Some Nova Scotians who received a COVID-19 vaccine outside the province say they’re having trouble getting their health record updated to reflect their true vaccination status.
They’re also worried that this means the province’s official vaccination tallies aren’t accurate, something officials from the Health Department say is unlikely.
Scott McKellar, who lives in Dartmouth, said he received his first vaccine dose in early June when he was passing through Florida on his way back from the Bahamas, where he spent the winter. About a month later, he got his second shot in Nova Scotia.
“When we got our second jab, we were informed that we would not officially be recognized as being fully vaccinated.”
McKellar said he has a card from the U.S. Centers for Disease Control and Prevention stating that he received a vaccine there, but he’s been told his personal health record will not be updated. However, a note on his file will prevent him from getting another COVID-19 vaccine in Nova Scotia.
No records for out-of-province vaccinations
Kristen Lipscombe, a spokesperson for the provincial Health Department, said COVID-19 immunization records can only be issued to Nova Scotians who received their doses in the province, but the department is exploring ways to produce records for those who got vaccinated elsewhere.
McKellar said he’s concerned that his documentation could impede his freedom to travel or access other services if a vaccine passport doesn’t show him as being fully vaccinated.
“If I was boarding a plane from Halifax to Tampa, for example. I don’t have the same record as everybody else in Nova Scotia. … Inevitably, somebody is going to show up [and say] … ‘We don’t know if we can let you on the plane because your record is different than everybody else’s record.’ You know, I mean, that type of snafu is just waiting to occur.”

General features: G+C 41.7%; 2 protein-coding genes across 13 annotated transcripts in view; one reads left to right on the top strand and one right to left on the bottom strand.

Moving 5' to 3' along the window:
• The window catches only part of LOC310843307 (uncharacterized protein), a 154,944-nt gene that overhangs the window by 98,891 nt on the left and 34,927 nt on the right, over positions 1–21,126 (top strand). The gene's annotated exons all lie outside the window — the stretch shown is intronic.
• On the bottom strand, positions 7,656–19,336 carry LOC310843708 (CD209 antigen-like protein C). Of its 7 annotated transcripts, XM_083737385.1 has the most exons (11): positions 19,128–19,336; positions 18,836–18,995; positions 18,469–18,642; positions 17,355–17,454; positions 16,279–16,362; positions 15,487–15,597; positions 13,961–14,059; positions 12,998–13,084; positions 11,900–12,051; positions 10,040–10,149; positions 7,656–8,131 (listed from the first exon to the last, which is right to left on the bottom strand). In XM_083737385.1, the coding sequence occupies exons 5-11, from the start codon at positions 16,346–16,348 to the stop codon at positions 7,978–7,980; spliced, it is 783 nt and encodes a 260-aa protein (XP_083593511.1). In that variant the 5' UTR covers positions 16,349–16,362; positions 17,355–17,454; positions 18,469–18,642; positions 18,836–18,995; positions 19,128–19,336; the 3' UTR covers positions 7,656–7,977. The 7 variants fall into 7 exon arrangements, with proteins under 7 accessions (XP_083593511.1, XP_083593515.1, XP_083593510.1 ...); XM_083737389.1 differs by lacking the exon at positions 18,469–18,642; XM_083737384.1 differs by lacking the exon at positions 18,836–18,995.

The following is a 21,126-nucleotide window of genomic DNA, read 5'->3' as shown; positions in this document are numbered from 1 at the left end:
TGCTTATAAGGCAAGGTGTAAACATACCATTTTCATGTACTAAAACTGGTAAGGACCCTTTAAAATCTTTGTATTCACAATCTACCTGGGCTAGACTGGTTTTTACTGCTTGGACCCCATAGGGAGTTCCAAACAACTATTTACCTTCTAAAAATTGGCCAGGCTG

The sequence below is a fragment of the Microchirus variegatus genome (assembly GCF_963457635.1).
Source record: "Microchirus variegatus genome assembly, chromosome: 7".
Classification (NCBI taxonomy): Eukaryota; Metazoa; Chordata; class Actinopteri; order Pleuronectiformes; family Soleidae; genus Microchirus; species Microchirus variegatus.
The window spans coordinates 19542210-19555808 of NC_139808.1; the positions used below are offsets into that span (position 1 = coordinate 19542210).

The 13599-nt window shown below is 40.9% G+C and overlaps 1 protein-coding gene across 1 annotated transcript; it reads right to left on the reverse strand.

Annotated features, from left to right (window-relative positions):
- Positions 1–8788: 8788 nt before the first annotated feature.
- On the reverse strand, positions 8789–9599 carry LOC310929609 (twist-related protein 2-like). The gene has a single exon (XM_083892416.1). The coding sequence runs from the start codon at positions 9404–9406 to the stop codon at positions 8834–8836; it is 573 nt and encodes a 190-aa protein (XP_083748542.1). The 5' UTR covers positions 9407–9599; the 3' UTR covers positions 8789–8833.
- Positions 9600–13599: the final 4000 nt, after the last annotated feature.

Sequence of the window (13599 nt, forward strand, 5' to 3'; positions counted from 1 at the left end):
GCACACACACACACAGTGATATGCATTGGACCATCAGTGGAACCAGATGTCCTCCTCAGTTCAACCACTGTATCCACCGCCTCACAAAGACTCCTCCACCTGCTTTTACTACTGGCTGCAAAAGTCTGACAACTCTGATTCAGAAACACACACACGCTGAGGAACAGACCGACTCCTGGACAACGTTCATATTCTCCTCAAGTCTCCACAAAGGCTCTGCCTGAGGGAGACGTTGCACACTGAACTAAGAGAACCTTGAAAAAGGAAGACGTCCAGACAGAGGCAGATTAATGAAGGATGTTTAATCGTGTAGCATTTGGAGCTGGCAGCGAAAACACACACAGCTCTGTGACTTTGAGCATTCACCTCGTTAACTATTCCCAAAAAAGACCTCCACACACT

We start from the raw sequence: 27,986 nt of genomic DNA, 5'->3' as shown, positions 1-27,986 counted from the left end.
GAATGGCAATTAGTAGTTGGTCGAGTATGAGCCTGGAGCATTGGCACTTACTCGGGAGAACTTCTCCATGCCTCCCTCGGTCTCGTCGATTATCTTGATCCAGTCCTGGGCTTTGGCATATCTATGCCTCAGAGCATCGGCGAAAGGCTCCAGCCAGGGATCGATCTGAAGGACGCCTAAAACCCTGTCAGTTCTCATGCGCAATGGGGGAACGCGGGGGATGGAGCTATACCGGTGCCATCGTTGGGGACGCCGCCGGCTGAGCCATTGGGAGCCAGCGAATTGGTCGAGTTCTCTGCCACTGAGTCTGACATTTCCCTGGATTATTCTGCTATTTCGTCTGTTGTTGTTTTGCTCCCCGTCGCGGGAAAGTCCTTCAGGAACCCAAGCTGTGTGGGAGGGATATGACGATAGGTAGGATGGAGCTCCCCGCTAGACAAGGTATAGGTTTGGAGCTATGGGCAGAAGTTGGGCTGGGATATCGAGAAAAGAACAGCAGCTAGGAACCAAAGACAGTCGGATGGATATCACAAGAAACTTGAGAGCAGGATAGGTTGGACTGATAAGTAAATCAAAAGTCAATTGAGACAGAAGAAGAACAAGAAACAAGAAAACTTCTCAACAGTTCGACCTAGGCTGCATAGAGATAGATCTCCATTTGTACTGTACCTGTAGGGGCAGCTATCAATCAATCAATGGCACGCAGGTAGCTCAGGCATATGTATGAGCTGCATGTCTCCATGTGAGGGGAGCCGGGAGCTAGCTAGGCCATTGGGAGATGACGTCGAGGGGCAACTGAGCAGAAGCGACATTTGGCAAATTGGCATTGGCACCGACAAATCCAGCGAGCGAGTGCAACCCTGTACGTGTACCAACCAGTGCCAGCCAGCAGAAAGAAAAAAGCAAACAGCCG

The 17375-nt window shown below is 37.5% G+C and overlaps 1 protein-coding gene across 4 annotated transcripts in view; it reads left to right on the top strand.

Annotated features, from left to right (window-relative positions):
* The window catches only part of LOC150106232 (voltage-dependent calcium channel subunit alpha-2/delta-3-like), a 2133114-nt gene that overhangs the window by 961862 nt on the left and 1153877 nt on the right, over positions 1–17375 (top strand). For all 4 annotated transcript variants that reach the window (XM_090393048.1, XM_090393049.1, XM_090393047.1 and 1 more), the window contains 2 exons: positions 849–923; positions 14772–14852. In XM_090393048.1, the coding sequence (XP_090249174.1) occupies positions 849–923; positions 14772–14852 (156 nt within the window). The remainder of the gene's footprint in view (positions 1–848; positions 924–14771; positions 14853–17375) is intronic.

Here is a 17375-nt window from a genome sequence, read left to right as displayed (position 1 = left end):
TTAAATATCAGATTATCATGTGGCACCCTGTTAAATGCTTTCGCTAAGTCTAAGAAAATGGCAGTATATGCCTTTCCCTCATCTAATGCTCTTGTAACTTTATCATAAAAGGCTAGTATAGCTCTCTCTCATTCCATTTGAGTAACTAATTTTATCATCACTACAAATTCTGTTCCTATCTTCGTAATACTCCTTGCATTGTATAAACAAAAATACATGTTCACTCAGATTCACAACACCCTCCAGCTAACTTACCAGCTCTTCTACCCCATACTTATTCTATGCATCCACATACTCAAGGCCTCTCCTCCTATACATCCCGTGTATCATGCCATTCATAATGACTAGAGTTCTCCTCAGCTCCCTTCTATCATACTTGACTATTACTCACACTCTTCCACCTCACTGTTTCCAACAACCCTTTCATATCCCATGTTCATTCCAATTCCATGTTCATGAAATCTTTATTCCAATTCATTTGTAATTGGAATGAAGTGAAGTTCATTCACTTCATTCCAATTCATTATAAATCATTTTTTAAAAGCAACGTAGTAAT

A spokesperson for Health Canada did not respond to a question about how international vaccinations could affect a Canadian’s ability to obtain a vaccine passport.
The spokesperson said vaccinations received by Canadians in another country are only captured by provincial or territorial registries if people voluntarily submit their proof of vaccination.
The Public Health Agency of Canada’s immunization data is obtained from those registries, and the agency itself does not track vaccinations obtained by Canadians elsewhere.
Concerns about reopening plan
McKellar said there could be hundreds or even thousands of other Nova Scotians who have been vaccinated outside the province. If they’re not included in the official vaccination rates, he worries it could be preventing the province from moving ahead with its reopening plan.
Nova Scotia is currently in Phase 4 of its five-phase reopening plan. Premier-designate Tim Houston announced Monday the province is targeting Sept. 15 as the date to move to Phase 5, which would see most public health restrictions lifted.
Moving to Phase 5 is contingent upon 75 per cent of Nova Scotians being fully vaccinated. As of Wednesday, 69.9 per cent of Nova Scotians have received two doses.
Lipscombe said if Nova Scotians who were vaccinated elsewhere contact their local Public Health office to provide their proof of immunization, it would count toward the province’s overall vaccination numbers.
But she said it takes 10,000 people to increase the proportion of fully vaccinated Nova Scotians by one percentage point.
Although the province does not actively track the number of Nova Scotians who receive international vaccinations — even if they report it to Public Health — she says it expects that number would be “very low.”
Rotational workers affected
Darcy Hoover, a rotational worker who works in the travel industry, received his first shot in Nova Scotia in May and his second shot in Nunavut in June, but he’s still getting emails telling him to re-book his second shot, which is scheduled for early September.
He said he’s tried contacting Public Health multiple times to update his record but has had a hard time getting through over the phone.
“It’s impossible. There’s no easy way to say, ‘Hey, I got vaccinated somewhere else,’ ” said Hoover, who lives in Fall River, about 23 kilometres north of Halifax.
Hoover said there are tens of thousands of rotational workers in Nova Scotia, and many of them may have received a vaccine dose in another province.
Hoover said he eventually got an email back from Public Health saying they would update his record “at some point.”
Nova Scotia’s overall vaccination rate also does not include the 8,000 or so members of the Canadian Armed Forces stationed in Nova Scotia, Lipscombe said.